If any of your original appear to have been more successful in giving good daughters, mark their (or their offspring's cards up a bit.

    I would avoid artificial brood breaks - there are several drawbacks, and the practice is in its breeding effect no different to chemical treating.

    This is a combination of art and science. Do everything you can to set conditions that will allow you to make better judgements in future.

    Keeps records so you know which make better daughters.

    Develop techniques for locating specific traits but be cautious about concentrating any. A mix probably works best.

    Look out for anything you do that might have artificially aided colonies, thus advancing their scores undeservedly. Lots of splitting or deliberate brood breaks come under this heading.

    Mike (UK)
    Anti-husbandry: Medication + Reproduction = Continuing Sickness
    http://www.suttonjoinery.co.uk/CCD/

  13. #13
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    Default Re: Are they survivors?

    Dar - Thanks, is there any consensus on whether allogrooming or autogrooming are dominate traits.

    Merince -agree and thanks for the link.

    Mike - regarding forced brood breaks, in theory you are correct but you've got to live to fight another day and you can't breed from dead bees. I think you underestimate the enemy, given a level playing field (uniterrupted brooding) varroa flat kicks ass. Study what the Germans are doing with their breeding program and their results.


    Thanks again all. ...Don

  14. #14
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    Default Re: Are they survivors?

    Quote Originally Posted by D Semple View Post
    Mike - regarding forced brood breaks, in theory you are correct...
    That's the important thing - to understand that brood breaks are not a long-term solution. It appears to be contentious, and I'm glad you agree.

    Quote Originally Posted by D Semple View Post
    but you've got to live to fight another day and you can't breed from dead bees.
    I understand that too.

    Quote Originally Posted by D Semple View Post
    I think you underestimate the enemy, given a level playing field (uniterrupted brooding) varroa flat kicks ass.
    It might be worth opening that out a bit. Some varroa does, with some bees. It tends to be in situations where the bees haven't been exposed to varroa before, or where they have been conditioned by treatments (including brood break regimes) to think that is the case, as it were.

    In situations where mites and bees have had a chance to get to know each other, the mites are less fucund and the bees better able to manage them.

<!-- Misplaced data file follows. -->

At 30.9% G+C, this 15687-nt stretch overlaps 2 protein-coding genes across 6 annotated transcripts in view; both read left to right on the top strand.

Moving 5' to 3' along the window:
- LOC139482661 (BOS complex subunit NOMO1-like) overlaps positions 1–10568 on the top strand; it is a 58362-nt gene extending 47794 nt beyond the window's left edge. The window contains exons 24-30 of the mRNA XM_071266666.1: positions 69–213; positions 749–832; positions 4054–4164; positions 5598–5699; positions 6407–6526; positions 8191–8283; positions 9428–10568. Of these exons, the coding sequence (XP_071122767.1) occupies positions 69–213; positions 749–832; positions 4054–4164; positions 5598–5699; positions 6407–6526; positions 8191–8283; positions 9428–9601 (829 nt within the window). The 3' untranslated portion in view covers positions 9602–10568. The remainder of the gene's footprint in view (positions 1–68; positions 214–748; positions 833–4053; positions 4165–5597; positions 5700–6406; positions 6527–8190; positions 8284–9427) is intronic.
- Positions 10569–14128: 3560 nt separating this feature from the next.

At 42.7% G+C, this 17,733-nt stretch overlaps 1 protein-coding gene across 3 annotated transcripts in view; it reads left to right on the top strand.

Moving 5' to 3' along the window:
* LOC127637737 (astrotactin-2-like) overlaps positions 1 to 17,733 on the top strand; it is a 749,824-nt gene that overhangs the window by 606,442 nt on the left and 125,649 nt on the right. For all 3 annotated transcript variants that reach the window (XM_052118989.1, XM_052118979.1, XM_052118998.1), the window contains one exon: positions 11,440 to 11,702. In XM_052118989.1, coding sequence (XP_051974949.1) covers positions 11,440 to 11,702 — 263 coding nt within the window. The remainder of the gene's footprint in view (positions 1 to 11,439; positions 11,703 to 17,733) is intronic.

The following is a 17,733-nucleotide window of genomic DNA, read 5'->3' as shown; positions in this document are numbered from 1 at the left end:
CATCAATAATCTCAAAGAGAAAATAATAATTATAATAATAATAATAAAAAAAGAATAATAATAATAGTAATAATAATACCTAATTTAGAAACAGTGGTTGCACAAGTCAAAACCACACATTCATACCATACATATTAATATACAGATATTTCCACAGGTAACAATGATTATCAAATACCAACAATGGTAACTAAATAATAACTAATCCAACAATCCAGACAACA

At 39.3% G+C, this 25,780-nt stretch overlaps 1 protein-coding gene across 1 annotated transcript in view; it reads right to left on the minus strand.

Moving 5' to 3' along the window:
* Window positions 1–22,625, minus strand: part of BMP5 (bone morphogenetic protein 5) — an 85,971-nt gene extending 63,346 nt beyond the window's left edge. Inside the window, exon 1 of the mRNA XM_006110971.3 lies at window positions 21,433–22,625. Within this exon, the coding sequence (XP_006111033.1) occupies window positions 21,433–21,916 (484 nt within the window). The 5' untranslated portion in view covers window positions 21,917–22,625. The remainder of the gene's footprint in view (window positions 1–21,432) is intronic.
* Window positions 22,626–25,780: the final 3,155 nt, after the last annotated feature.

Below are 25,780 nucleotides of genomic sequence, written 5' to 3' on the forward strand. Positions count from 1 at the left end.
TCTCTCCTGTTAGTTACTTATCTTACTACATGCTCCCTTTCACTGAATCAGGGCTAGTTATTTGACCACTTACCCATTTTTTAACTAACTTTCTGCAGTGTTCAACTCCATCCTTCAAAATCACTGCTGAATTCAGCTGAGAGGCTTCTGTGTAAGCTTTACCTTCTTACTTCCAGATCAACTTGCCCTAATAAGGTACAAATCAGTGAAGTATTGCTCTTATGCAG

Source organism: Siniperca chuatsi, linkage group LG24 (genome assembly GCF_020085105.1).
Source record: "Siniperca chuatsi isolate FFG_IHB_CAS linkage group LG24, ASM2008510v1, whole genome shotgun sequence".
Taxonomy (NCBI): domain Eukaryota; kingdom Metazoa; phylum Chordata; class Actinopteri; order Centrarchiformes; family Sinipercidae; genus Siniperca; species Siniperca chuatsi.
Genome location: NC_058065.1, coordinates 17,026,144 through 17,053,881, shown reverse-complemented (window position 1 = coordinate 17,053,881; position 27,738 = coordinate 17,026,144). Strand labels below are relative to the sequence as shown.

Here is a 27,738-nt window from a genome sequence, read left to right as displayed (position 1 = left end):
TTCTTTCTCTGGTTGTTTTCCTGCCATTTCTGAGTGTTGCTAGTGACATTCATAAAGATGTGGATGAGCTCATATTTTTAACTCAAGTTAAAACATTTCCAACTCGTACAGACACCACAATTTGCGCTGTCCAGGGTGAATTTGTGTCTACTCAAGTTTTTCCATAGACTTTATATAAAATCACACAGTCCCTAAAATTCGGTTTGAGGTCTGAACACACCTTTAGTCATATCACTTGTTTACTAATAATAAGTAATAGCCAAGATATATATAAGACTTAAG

(You, I understand, are trying to breed from the former setting toward the latter.)

    Quote Originally Posted by D Semple View Post
    Study what the Germans are doing with their breeding program and their results.
    There are breeding programs going on all over the place, taking many different forms and varying results. (One of the more effective seems to be happening wherever people aren't involved). I've been undertaking my own for several years.

    Back to your point: "I keep hearing "breed from your best survivors", so should I take grafts only from the original "surviving" 5 hives or should I consider the best of the 2 year old hives which may in fact have older queens?"

    Given that you have just a few hives and probably highly fecund varroa I would say neither action is likely to achieve much - or rather - you are in the hands of your locality - away from treating apiaries and with a feral population there's a good chance; near lots of treaters and a commensurate sickly feral popultion, things look grim.

    So you have to factor that into your choice. With predominantly resistant drones in the air, both choices offer about the same likelihood of a good result.

    With non-resistant drones dominating, your second generation is, all else being equal, more likely to be weake than the first. So go with the original queens.

    However, with your small numbers its unlikely that rationalising along those sorts of lines is any better than tossing a coin. What I'd do is split the heck out of all of them, and get your numbers up, mating in likely looking spots. Then treat all equally, at a level designed to show the weaker, and go from there.

    Mike (UK)
    Last edited by mike bispham; 01-11-2014 at 09:11 AM.
    Anti-husbandry: Medication + Reproduction = Continuing Sickness
    http://www.suttonjoinery.co.uk/CCD/

  15. #15
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    Default Re: Are they survivors?